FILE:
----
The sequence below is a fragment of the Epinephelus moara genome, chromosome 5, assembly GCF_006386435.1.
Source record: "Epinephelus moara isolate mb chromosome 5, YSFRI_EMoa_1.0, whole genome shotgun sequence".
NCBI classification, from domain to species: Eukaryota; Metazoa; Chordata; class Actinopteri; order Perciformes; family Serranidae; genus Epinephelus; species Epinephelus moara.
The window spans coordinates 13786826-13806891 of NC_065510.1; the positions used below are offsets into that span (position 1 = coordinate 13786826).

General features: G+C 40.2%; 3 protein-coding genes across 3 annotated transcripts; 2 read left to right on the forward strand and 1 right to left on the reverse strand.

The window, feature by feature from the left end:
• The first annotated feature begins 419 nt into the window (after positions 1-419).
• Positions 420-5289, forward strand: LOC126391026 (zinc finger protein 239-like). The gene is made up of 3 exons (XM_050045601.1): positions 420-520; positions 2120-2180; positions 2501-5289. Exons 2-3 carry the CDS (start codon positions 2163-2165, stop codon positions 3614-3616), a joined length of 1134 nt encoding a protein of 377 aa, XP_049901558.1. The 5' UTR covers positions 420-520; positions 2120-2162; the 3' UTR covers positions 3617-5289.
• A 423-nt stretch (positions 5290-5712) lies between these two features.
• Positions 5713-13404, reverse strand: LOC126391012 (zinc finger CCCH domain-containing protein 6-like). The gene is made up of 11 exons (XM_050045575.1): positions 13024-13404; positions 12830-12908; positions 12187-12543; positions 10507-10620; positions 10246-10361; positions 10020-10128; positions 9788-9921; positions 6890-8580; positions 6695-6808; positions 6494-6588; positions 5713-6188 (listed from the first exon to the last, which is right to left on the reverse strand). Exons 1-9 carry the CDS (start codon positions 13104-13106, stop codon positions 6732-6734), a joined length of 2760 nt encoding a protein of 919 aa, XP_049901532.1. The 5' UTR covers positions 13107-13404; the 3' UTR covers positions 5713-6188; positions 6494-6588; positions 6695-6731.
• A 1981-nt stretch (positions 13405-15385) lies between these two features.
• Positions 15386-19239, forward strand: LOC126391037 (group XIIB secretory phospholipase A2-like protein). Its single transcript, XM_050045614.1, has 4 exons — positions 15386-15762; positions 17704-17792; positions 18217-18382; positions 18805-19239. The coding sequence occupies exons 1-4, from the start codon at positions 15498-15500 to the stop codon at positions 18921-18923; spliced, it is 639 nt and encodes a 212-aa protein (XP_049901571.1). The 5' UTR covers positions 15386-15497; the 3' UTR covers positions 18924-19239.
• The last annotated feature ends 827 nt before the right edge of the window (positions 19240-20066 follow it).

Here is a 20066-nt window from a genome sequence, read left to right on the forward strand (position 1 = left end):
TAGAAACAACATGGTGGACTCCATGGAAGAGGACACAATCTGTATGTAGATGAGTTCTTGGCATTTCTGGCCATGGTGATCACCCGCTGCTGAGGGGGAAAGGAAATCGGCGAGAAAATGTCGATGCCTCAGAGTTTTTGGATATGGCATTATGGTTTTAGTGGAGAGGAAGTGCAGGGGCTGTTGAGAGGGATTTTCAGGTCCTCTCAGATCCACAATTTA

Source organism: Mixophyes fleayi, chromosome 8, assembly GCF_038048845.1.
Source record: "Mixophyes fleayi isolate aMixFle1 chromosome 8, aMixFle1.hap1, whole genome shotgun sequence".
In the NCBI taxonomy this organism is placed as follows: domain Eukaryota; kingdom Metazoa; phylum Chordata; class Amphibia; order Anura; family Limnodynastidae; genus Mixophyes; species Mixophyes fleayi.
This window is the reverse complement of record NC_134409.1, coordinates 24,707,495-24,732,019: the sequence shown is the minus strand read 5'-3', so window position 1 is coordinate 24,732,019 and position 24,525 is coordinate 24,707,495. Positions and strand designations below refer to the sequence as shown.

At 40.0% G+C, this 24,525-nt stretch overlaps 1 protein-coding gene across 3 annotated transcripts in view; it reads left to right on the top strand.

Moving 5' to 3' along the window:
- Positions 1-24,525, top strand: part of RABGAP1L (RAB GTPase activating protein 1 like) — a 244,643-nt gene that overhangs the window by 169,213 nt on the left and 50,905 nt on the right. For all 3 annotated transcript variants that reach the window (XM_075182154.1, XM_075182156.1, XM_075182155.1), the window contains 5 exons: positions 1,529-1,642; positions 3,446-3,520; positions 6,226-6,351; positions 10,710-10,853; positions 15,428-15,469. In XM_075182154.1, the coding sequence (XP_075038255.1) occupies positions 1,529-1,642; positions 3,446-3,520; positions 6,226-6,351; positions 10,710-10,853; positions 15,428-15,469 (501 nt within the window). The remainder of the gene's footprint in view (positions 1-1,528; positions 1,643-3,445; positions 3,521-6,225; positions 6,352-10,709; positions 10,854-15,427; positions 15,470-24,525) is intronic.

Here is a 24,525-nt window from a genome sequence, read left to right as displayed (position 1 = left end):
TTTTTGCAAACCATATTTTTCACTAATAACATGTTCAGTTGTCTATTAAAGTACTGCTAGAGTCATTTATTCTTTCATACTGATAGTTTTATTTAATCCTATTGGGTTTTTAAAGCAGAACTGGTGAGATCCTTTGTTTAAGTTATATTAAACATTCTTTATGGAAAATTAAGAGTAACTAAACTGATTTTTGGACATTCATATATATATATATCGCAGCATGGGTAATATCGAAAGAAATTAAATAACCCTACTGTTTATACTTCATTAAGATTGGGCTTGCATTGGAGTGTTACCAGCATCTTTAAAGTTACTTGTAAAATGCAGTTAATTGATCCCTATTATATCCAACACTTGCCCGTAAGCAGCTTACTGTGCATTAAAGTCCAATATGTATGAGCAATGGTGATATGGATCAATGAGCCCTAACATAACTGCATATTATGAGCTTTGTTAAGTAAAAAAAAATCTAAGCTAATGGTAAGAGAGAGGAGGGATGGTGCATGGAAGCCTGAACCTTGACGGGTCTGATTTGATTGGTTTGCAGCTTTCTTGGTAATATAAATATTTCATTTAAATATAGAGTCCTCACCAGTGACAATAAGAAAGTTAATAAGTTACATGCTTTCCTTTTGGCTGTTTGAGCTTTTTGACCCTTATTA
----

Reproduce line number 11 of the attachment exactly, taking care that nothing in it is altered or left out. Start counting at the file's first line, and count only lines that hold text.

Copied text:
• A 1981-nt stretch (positions 13405-15385) lies between these two features.